With new Clarity’s larger footprint came added mass. To combat the weight gain, the company employed premium materials in key areas. Honda says that more than 40% of the Clarity’s structure utilizes super high-tensile steel. To be specific, there’s 1500 MPa material in the front door apertures and some roof sections and 980 MPa alloy in sections of the cabin floor, front load-path rails, rear bulkhead and roof crossmembers.
The hood, door outers, decklid, front fenders and front bumper beam are constructed of aluminum, and the front bulkhead is a resin-hybrid structure. Clarity’s rear bumper beam is a GFRP hybrid molding, the world’s first application says Honda. There’s more use of aluminum in the Clarity’s lightweight chassis, including a front strut and rear multilink suspension with forged aluminum control arms, cast-AL tie-rods, an AL subframe and a hollow die-cast front subframe.
To meet or exceed U.S. crash standards going forward, the Clarity employs a new ‘straight’ body frame structure to handle small-overlap front impacts, side impacts and rear impacts. The door B-pillars connect to a roof crossmember; this is why the Clarity does not offer a sunroof.
Shimizu’s greatest challenge
At the media preview in Northern California, we sat down with Clarity Development Leader Kiyoshi Shimizu, who expounded on the Plug-in’s basic mission of providing EV range sufficient to meet daily driving needs with the ability to handle longer routes without the range anxiety of a full-electric. For the record, that range is 47 mi (76 km) of EV range with a full charge and 340-mi (547-km) total range using the 7 gal of liquid hydrocarbons in Clarity’s fuel tank.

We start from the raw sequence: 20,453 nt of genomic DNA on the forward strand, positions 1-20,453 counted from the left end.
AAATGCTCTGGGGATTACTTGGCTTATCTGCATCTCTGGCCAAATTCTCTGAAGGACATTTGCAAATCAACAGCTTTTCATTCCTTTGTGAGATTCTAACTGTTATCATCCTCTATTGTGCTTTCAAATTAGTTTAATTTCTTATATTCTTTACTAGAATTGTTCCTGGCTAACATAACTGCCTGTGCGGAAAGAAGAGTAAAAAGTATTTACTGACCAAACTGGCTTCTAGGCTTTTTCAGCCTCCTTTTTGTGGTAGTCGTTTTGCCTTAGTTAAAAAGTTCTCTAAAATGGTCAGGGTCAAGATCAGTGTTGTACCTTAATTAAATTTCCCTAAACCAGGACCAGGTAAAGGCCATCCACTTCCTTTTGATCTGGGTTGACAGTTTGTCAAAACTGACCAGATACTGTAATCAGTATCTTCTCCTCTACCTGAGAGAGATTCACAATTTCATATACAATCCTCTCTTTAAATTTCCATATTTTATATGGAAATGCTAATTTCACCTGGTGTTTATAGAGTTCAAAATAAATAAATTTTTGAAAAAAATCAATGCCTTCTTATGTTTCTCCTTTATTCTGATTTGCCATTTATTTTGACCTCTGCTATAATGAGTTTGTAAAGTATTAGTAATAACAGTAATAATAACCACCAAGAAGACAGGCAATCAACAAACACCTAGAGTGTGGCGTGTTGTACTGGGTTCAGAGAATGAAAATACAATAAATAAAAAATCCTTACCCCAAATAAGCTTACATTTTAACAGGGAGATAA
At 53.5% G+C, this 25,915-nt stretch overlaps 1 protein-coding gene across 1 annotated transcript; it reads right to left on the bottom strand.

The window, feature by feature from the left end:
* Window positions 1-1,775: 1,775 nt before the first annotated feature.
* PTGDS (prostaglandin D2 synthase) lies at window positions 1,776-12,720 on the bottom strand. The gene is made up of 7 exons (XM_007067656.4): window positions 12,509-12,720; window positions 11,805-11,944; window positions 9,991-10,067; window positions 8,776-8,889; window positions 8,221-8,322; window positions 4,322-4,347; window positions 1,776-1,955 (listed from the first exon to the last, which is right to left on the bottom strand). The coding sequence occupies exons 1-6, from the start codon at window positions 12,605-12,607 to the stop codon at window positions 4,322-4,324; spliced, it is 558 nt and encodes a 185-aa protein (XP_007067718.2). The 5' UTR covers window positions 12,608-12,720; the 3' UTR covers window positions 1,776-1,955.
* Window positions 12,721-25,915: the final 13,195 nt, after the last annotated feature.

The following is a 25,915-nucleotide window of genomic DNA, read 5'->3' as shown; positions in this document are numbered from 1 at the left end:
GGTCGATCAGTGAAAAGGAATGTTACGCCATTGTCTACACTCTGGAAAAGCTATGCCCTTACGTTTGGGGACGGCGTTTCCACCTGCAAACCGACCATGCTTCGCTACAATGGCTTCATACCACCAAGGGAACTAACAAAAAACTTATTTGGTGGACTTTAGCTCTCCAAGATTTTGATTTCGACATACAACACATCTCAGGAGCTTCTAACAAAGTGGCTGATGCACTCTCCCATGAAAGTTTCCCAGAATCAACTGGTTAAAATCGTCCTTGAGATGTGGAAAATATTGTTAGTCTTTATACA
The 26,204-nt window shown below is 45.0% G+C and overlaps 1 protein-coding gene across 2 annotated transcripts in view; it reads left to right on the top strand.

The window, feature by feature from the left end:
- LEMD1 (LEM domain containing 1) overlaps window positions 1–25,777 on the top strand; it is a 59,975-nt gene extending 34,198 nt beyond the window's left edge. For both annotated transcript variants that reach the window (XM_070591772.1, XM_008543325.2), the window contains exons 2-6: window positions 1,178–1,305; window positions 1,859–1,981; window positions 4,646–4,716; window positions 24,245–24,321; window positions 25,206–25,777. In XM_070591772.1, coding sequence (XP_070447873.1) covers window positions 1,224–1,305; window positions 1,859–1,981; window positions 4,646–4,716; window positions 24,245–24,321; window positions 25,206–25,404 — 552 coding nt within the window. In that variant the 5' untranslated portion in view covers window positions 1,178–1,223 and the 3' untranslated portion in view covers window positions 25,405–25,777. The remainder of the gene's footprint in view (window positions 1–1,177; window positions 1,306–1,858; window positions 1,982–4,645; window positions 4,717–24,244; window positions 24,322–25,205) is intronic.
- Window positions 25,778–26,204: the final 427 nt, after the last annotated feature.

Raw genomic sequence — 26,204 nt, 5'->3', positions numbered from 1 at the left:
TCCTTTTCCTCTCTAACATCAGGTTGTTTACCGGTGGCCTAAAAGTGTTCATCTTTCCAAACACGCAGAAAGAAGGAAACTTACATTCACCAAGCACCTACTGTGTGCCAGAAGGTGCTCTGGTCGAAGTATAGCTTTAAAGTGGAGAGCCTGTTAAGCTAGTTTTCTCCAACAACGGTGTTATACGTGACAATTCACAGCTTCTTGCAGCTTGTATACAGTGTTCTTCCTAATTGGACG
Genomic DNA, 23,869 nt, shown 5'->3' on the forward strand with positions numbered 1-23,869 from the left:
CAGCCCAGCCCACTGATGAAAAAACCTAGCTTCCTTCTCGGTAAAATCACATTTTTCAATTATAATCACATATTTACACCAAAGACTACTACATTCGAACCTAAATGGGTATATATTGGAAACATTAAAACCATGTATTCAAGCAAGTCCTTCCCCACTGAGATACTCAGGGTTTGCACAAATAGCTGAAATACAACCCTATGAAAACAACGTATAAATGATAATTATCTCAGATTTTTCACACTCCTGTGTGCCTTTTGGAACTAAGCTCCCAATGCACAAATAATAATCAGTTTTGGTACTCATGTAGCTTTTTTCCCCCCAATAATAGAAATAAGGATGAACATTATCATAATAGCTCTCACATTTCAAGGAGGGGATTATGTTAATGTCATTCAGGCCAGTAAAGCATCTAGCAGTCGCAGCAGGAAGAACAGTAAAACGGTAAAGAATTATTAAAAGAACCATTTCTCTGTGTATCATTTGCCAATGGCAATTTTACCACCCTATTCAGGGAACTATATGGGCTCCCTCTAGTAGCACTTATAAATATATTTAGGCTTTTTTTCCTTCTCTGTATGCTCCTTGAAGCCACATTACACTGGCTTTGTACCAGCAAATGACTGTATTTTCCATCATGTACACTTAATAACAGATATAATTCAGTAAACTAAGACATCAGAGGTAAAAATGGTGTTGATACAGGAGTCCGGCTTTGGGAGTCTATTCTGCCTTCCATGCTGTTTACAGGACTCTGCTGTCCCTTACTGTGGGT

EPA estimates are 44 mpg city/40 mpg highway/42 mpg combined using the engine, or 110 MPGe of gasoline-equivalent electric-only operation. The Clarity operates in electric model most of the time, deploying the engine just to keep the battery charged or for bursts of power. 0-60-mph acceleration occurs in about 7.5 s.
The biggest engineering challenge, Shimizu -san said, was fitting the fuel-cell stack under the hood. Beyond that, his team had to tune the chassis to manage different weight distribution. The Battery EV model offers almost a 50/50 mass balance, while the Fuel Cell and PHEV versions are closer to the front-heavy bias of other Honda fwd sedans.
When asked why Honda had to create an all-new midsize platform for the Clarity triplets, with a footprint within inches of the all-new Accord, Shimizu explained that aside from some components not being able to fit in the Accord, company planners felt it was necessary to make an eco-aspirational design that would set the table for its electrified future.